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'Big Eyes' Movie Review: A Fascinating Tale


Based on a true story that made headlines in the early 1970 in the US, "Big Eyes" is the tale of deceit and exploitation in the matrimonial sphere of an expressionist artist, where the husband takes credit for his wife's work.

Narrated through the point of view of Dick Nolan, a senior columnist of a leading daily, director Tim Burton unveils the turbulent ten-year period in the life of the stifled artist and housewife, Margaret Ulbrickm, who painted portraits of sad, saucer-eyed waifs.

After a failed marriage in 1958, Margaret travels along with her young daughter from North Carolina to North Beach in San Franciso where she meets a smooth talker and fellow struggling artist Walter Keane, who woos her.

With an unhappy marriage behind her and a grim future before her, Margaret happily accepts Walter's proposal for marriage. After a short honeymoon in Hawaii, high on romance Margaret simply signs off her latest work with her newly acquired surname 'Keane'.

'Big Eyes' Movie Review: A Fascinating Tale

In the meanwhile, Walter manages to display her work along with his in an upmarket nightclub owned by Enrico Banducci. Disgruntled with the location of the display area, a fight with Enrico leads to headlines and interest in the paintings. And soon Walter sells Margaret's work as his own.

He cajoles her with "People do not buy lady art. There is no market for it." He also assures her that now that they are one, the sale benefits "the family".

Margaret, though hurt, gives in. Walter steadily builds an empire marketing her paintings and posters as his creations. And then when things go out of control, he blackmails her with, "We have committed a fraud".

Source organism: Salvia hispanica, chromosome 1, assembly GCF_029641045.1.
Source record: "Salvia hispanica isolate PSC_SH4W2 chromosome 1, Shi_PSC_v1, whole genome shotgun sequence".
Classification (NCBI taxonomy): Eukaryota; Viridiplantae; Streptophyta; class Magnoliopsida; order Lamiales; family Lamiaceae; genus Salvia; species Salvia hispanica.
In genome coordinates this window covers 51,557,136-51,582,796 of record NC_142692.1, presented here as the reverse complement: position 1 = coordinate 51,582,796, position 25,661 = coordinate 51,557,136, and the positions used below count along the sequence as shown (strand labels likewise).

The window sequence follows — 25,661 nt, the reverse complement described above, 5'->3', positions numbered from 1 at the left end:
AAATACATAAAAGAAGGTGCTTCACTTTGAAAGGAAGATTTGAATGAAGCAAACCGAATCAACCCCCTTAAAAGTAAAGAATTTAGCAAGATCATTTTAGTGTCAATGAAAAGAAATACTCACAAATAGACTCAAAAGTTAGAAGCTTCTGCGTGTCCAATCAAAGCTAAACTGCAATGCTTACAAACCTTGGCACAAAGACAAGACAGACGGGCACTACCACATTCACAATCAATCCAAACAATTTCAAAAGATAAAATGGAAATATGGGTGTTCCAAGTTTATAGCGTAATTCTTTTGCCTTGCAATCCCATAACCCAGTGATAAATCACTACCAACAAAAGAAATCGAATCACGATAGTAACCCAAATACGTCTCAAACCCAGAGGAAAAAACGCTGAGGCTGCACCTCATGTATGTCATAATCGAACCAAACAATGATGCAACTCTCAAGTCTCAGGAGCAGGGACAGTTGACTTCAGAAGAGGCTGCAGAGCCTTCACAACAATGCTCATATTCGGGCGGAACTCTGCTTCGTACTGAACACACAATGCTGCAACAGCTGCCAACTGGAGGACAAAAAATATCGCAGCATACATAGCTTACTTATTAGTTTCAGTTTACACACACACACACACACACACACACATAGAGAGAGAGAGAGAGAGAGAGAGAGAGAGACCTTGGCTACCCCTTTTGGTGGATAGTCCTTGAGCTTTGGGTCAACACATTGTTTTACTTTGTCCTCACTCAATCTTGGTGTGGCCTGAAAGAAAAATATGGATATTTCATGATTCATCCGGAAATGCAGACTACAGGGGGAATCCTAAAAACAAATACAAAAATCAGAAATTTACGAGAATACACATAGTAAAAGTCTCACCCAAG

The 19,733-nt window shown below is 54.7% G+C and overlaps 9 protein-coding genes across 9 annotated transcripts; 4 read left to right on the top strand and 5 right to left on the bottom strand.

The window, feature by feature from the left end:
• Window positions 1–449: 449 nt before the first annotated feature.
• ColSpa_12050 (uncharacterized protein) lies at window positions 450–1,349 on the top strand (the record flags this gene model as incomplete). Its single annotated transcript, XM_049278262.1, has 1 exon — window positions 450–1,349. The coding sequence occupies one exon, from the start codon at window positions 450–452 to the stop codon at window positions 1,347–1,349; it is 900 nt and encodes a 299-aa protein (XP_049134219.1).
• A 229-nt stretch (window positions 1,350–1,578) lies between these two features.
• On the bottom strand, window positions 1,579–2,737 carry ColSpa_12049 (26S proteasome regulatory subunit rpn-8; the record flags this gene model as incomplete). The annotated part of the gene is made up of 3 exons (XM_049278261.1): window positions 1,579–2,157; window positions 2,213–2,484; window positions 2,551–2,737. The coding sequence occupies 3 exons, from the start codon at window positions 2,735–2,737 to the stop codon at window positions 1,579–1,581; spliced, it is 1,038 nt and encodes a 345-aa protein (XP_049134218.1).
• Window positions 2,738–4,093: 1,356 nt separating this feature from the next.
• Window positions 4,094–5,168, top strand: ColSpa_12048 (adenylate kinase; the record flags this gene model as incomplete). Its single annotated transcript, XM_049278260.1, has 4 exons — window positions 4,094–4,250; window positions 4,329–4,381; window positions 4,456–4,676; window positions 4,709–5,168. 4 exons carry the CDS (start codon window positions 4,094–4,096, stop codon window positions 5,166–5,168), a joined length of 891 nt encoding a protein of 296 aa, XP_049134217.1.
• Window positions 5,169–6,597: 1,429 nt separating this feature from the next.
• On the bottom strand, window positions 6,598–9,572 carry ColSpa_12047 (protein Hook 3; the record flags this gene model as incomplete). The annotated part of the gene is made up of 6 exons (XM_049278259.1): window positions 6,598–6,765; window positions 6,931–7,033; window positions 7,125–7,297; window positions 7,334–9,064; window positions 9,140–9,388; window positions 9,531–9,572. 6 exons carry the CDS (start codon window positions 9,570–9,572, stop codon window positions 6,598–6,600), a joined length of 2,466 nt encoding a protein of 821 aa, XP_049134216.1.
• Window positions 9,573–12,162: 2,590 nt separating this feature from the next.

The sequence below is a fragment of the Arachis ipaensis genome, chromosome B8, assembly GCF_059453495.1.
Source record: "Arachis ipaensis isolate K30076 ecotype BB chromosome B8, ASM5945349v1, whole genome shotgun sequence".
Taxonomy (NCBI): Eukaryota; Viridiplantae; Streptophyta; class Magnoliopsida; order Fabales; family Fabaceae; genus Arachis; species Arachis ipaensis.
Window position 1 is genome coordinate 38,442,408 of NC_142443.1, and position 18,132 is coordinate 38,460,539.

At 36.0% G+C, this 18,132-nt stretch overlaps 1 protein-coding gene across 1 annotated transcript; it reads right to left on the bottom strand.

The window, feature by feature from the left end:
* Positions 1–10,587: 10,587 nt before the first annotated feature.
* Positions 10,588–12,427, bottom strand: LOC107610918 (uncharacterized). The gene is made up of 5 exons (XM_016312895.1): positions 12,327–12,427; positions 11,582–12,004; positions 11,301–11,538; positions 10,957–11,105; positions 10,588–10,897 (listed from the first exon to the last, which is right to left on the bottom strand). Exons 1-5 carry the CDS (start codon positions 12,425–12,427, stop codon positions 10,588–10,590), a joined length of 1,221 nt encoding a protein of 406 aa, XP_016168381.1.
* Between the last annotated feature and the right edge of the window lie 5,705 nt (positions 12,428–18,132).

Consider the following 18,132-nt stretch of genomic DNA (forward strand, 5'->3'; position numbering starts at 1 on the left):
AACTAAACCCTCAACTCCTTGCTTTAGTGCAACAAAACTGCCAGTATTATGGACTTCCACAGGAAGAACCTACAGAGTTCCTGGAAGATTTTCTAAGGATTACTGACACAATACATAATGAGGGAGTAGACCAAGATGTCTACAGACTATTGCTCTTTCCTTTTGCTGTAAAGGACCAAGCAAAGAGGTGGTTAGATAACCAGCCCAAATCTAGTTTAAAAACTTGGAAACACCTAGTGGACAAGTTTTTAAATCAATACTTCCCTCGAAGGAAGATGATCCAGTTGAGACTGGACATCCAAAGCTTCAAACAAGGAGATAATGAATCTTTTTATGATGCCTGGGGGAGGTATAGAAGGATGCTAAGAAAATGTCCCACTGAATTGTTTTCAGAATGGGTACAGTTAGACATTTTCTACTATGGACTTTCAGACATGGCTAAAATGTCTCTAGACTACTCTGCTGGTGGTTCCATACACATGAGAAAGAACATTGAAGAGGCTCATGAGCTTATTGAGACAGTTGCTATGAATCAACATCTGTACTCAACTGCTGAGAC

Now guilt-ridden and subjected to Walter's tyranny, she flees San Francisco to Hawaii, where she joins a cult that call themselves Jehovah's Witness and one fine day on a radio programme, she reveals to the world that she is the only artist in the family.

The script subtly brings the underdog story to the forefront with issues of subjugation of women, intellectual property theft and the role of the media in manipulating public opinion.

Burton handles the compelling subject deftly and delicately. And his two lead actors do full justice to their role.

Christoph Waltz, as the talentless Walter Keane is energetic and far-reaching. He goes to absurd lengths with his performance that reveals the sleaze and sliminess of the character. It is a treat to watch him defend himself at the trial.

Similarly, Amy Adams shines as Margaret. Her transformation from a shy person to a guilt ridden slave working on canvas after canvas and then gradually shifting gears to an obstinate and forthright person, is subtle and evoking. She touches an emotional chord and is a brilliant contrast to Waltz's Walter.

The two are efficiently supported by Krysten Ritter as Margaret's friend Dianne, Jon Polito as Enrico Banducci, Danny Huston as the tabloid reporter Dick Nolan, Jason Schwartzman as the art gallery snob and Terence Stamp as John Canaday, the snooty New York Times art critic.

The production is of fine quality and the tone of the visuals are earthy and atmospheric. They capture the era with minute perfection.

Overall, "Big Eyes" is a fascinating tale simply told with good performances and without much complications.
Read more about: big eyes, amy adams, christoph waltz
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